Straight from our Cameo archive, here are some tips on how to overcome writer’s block by Lydia Cornell.
In March, during the storms after my divorce, faced with looming book deadlines, I had been avoiding work, sitting in a catatonic state, staring at the TV, watching episodes of Agatha Christie’s Poirot. I must have watched forty episodes in a row of the brilliant David Suchet and his mustache. Now I have to enter a 12-step program for addiction to this detective mystery that plants clues backwards and rarely has a linear plot. Poirot of all things!
“For the love of all that is holy,” my son said in his best imitation of Family Guy, “stop watching that boring show Mom. Aren’t you supposed to be writing your book?”
Teenagers are not nice people.
After a horrifying week of watching the Japanese nuclear reactor meltdown, our TV finally stopped working. The rainstorms had knocked out both internet and cable, and now I had no excuse not to write. It would have been a good thing if I had only used the storm properly. The day started out gray and cloudy and perfect! A wonderful, dark, rainy writing day. I was so excited, I kept repeating to myself: “I’m going to start writing in a minute… any minute now I’m going to start writing.”
“Okay, I’ll start after I get another cup of coffee.”
That’s when I accidentally wandered into the garage and found another set of unwatched Poirot DVDs buried inside a box of Christmas gifts I had forgotten to return.
“Okay, I’ll start writing after one more Poirot episode.
It was hours before I came out of the garage, having gone on a berserk treasure-hunting binge. We were out of red licorice (the 96 oz size) so I decided to go to Costco in Van Nuys, the end of the civilized world. I was so tired by the time I pulled into the parking lot that I climbed into the backseat of our minivan and took an hour-long nap.
Somehow, despite my son’s judgmental nagging, the writer’s block brought us closer. He actually hung out with me that week, did his homework in my room, and succumbed to the strange pull of Poirot. I think he liked the fact that I surrendered to TV-watching like a zombie, a droid, a neurosis-free blob of a mom.
It’s a good thing he didn’t know the truth: I was so deeply depressed and in such a dark place, I was losing faith in myself. What made it worse was that there were people in Japan who had lost everything, but they had more enthusiasm for life than I had.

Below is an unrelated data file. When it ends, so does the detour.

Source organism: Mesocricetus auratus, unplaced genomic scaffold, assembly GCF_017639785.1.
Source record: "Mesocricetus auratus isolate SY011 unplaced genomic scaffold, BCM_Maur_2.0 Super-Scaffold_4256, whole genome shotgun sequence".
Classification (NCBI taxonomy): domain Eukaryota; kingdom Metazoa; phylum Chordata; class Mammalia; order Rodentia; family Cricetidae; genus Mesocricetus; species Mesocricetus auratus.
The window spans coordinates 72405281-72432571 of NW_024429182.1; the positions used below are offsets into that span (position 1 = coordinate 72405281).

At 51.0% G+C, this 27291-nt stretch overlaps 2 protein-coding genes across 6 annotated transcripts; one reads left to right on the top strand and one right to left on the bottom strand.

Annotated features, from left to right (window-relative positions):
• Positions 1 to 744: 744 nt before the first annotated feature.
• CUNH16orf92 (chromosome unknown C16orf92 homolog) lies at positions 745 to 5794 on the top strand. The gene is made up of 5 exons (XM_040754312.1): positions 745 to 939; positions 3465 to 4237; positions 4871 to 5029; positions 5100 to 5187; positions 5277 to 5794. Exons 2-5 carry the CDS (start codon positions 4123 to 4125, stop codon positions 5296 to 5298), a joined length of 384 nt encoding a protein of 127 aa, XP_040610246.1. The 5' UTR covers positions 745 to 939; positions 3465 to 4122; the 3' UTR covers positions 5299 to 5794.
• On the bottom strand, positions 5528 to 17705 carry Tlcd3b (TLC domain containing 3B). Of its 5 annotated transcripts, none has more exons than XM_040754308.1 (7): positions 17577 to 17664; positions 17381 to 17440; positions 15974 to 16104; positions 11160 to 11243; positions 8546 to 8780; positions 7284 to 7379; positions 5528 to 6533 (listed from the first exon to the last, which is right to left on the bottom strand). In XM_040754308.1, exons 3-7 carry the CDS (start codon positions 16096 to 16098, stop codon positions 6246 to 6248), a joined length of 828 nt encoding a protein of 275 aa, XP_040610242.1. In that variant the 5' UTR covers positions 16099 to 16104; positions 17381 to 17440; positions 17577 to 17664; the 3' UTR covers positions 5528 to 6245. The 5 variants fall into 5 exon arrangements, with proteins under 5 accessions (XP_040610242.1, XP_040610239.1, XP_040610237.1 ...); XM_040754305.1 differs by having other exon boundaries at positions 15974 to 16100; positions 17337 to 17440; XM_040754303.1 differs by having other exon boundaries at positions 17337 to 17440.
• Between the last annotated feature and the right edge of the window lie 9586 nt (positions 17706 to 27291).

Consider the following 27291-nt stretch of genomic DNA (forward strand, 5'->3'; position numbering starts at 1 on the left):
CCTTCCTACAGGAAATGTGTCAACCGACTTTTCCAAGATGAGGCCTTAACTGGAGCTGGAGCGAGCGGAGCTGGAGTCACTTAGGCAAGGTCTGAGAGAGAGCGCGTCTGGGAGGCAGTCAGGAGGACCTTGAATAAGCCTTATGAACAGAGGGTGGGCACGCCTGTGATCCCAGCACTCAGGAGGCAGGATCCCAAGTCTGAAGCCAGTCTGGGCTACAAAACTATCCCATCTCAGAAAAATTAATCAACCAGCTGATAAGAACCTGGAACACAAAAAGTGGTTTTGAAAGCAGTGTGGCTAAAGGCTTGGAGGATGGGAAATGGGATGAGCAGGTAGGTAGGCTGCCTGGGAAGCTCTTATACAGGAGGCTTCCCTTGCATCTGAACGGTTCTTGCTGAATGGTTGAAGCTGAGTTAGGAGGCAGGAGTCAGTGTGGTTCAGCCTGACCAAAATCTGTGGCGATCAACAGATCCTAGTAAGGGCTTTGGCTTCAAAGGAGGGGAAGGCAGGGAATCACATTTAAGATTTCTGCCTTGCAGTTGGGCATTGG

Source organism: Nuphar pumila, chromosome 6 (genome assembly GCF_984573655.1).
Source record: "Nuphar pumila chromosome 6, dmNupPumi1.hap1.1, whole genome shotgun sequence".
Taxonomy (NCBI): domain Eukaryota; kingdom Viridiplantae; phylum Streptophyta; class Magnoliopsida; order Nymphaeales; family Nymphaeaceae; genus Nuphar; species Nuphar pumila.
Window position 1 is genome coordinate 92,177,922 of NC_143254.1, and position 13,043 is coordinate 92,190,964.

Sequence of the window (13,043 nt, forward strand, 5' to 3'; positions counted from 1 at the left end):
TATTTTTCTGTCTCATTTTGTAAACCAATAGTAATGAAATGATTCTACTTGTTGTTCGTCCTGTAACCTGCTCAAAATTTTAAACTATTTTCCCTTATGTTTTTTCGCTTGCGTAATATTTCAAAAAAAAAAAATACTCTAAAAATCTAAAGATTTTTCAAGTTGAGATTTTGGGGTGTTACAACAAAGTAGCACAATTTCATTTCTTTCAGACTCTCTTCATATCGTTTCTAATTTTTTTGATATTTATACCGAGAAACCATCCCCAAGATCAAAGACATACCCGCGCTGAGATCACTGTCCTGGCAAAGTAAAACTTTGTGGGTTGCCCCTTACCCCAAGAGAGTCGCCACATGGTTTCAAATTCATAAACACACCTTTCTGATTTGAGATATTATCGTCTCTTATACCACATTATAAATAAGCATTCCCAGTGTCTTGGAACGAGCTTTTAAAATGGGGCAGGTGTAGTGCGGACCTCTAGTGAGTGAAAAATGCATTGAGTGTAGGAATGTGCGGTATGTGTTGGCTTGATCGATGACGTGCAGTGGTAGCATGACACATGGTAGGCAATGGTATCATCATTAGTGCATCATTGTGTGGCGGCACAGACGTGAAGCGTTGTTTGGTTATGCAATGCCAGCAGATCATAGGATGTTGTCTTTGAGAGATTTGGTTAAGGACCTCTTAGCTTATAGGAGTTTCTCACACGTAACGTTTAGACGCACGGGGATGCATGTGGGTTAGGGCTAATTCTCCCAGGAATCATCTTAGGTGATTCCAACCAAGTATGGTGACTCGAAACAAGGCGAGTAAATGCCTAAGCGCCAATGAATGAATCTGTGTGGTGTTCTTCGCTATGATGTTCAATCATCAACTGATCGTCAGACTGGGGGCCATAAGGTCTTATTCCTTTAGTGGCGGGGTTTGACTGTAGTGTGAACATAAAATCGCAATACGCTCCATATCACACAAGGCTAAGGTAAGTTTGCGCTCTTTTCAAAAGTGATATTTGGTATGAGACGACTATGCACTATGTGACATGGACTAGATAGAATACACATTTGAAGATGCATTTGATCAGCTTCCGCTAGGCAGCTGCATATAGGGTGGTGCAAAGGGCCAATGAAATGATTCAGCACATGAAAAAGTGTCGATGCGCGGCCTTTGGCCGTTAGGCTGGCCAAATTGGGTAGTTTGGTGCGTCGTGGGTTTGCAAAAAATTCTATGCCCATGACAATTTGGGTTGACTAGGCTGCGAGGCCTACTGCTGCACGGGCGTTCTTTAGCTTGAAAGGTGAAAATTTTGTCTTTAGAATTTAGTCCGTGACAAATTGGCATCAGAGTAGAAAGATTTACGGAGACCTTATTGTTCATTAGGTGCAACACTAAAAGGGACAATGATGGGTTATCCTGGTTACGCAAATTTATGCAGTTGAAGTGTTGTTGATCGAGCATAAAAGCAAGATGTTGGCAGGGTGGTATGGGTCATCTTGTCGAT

At that moment, I sat up in bed and heard a voice, an inner voice, as if it was the most important question in the universe: What are you afraid of?
Writing is a spiritual process of letting go of fear of being judged. Embrace your defects; they are your greatest teachers. So now I view writer’s block as an important part of writing itself. Maybe we should rename it “gestation.” Thinking, going to the fridge, musing over ice cream flavors, watching Poirot— it’s all part of the birthing process.
But in the mortal realm, here is some practical advice: when you’re on a deadline, just sit down and turn on a kitchen timer. Set it for 20 minutes, and do not move until you’ve written a sentence, a paragraph or a page. Act as if a benevolent force of love exists that is always guiding you. Ask this force, the Universe, your Source, your loving higher Power, your inner-self, for the next indicated sentence. Write down the first thing that comes into your mind. This will help you to let go, face your writer’s block, and get back on track.
Heaven for writers must be a place where we get all our unfinished projects done in peace; a place where no ego exists, no burden of self, where we can write without worrying about selling our work. Wouldn’t that be wonderful? All the scripts, novels, plays, and children’s books left in closets and drawers that have been haunting us could be set free, if we could write without fear of being judged.
AFI Best Actress nominee and People's Choice Award winner Lydia Cornell is best known for her starring role on the hit ABC series Too Close for Comfort. She is currently working on a series of books, which will be out in 2011. She wrote, produced and directed the film Venus Conspiracy, a short version of her longer script, which will soon be a feature film. Recently seen on HBO's Curb Your Enthusiasm and starring in the new Kelsey Grammer Comedy Hour, she has her own channel and live talk show. Cornell is an award-winning blogger, writer, comedienne, talk show host, teen mentor and inspirational speaker. Her articles have appeared in A&E Biography, Huffington Post, Editor & Publisher, Macon Daily, and Lone Star Icon.